And whilst Kauto Star may be getting on a bit, he's definitely not that old!

Racing & Steeplechasing by HIS GRACE THE DUKE OF BEAUFORT, K.G was first published by Longmans, Green & Co in London in 1886 and thus, it is now in the public domain.

If you like horse racing and you are interested in history then this book will be a great read!

The book is written in quite a gossipy style that makes it an easy and interesting read; it's amazing how much of the text is still relevant today, 126 after its publication date.

The download link for the PDF file is here... Racing_and_Steeplechasing.pdf

The story of a racehorse, actually written by a racehorse!

Well, someone else might have done the wordprocessing although...

I'm not too sure that they had wordprocessors when this book was written in 1886?

The Autobiography of a Racehorse by L.B. Yates was first published by George H. Doran Company in 1920 and thus, it is now in the public domain.

This is a cracking read if you bear in mind it was written over 90 years ago (so don't expect too many references to Betfair!) and kept me entertained for days.

The download link for the PDF file is here... Autobiography_of_a_Racehorse.pdf

I'll be the first to admit that the language is a bit difficult, although you do get into it the more you read.

The History of Gambling in England is a strangely prophetic book - take a look at pages 270 onwards...

We have a stock market crash, insurance companies going bust and having to be bailed out and millions losing their life savings!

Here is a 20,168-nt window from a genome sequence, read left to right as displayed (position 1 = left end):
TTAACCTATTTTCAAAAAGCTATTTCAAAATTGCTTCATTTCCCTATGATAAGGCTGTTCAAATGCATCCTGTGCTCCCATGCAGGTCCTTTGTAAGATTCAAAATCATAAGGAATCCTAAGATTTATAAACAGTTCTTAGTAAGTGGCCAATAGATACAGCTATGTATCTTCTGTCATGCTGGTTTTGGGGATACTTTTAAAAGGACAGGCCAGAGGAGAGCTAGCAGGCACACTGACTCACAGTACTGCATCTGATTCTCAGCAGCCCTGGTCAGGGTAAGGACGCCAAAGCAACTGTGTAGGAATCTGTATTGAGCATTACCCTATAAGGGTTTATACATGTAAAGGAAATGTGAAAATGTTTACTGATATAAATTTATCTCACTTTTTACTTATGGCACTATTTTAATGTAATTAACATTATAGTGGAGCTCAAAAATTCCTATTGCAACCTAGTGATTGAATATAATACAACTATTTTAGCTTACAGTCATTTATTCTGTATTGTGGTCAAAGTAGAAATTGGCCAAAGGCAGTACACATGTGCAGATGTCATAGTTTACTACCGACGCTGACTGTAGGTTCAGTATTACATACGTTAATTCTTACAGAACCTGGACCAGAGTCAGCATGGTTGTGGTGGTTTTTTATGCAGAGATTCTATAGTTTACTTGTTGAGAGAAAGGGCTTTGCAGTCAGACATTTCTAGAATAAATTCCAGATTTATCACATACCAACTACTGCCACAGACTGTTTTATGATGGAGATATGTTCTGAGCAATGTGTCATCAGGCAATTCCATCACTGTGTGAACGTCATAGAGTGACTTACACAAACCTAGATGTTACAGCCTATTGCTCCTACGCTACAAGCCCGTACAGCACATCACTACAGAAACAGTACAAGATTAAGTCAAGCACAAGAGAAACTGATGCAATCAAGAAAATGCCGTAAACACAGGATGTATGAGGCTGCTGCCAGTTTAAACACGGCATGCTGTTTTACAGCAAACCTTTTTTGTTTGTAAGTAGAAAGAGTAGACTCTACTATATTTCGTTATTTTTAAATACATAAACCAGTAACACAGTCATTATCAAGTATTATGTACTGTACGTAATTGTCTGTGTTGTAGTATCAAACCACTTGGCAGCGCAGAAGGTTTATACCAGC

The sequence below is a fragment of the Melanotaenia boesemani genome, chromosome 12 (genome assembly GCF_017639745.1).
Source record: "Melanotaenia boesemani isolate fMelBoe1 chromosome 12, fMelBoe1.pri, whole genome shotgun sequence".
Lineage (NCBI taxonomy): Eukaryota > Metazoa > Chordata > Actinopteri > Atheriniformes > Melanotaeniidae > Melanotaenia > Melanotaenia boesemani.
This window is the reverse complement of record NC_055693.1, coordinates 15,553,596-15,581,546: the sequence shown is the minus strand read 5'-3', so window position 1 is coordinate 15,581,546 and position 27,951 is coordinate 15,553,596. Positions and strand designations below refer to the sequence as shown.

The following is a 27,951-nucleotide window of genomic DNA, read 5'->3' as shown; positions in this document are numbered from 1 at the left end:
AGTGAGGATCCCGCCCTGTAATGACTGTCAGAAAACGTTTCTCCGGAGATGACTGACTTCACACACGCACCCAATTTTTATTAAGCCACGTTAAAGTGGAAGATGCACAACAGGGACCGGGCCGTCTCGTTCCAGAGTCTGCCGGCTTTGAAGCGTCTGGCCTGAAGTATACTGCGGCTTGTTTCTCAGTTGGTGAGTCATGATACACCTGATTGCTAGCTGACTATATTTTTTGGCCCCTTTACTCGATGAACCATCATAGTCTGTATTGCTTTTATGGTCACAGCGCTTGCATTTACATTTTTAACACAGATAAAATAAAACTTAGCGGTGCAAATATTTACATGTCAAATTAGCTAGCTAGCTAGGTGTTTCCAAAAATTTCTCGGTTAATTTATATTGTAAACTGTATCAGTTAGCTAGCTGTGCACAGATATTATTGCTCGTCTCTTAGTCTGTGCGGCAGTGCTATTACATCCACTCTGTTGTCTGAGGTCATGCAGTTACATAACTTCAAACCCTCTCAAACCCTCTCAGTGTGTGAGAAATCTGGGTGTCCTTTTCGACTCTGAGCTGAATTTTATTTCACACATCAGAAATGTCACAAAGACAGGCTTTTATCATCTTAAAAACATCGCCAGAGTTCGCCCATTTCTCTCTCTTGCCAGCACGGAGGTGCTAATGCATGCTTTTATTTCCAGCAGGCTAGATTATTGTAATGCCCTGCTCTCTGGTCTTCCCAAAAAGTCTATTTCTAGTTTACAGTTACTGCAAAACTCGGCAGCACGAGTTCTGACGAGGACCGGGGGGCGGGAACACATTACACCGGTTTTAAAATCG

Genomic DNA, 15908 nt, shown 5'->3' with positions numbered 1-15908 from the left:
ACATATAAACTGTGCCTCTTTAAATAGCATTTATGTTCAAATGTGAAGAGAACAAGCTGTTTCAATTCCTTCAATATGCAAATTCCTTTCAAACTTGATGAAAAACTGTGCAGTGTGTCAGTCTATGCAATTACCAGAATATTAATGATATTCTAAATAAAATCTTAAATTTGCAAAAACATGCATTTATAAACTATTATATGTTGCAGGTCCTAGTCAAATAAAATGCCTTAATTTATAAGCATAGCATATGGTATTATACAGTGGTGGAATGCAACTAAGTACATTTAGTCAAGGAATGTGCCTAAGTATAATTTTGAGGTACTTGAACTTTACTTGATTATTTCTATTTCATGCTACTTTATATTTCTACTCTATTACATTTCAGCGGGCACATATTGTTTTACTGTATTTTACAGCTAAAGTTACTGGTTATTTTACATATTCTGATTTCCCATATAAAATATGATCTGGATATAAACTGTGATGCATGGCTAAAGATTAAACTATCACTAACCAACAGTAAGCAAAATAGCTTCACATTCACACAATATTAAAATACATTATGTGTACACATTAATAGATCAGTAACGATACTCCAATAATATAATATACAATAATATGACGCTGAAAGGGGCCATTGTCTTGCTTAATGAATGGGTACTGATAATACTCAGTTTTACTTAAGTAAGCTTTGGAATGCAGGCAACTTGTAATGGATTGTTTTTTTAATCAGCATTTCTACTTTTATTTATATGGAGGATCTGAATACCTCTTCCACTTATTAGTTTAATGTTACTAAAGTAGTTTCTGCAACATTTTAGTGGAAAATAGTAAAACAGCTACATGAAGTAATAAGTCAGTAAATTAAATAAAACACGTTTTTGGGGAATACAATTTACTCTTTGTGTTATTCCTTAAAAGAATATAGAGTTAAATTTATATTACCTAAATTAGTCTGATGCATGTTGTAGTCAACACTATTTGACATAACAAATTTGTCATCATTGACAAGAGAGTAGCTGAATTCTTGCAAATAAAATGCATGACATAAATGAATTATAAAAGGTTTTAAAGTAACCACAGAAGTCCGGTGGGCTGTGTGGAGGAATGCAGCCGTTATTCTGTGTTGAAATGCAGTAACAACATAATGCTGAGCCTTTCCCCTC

A bit like today?

The History of Gambling in England by John Ashton was first published by Duckworth (of Covent Garden) in 1898 and thus, it is now in the public domain.

I'm not sure that you'll learn much from this book but, then again, I haven't read it in detail (just sort of skipped through.)

However, the book is free so it won't cost you an arm and a leg and some of those horse racing scandals do make a cracking read!

The download link for the PDF file is here... The_History_of_Gambling_in_England.pdf

This is a wonderful book that is, in part, a treatise to gambling - but gambling sensibly.

With plenty of colour illustrations it is basically a guidebook to "The Gambling Spirit" in all of its forms.

Light Come, Light Go is an animated history of gambling, told by someone who loves the challenge of chance whether it be the dice, the cards or a horse.

Light come, Light go by Ralph Neville was first published by Macmillan & Co. (of London) in 1909 and thus, it is now in the public domain.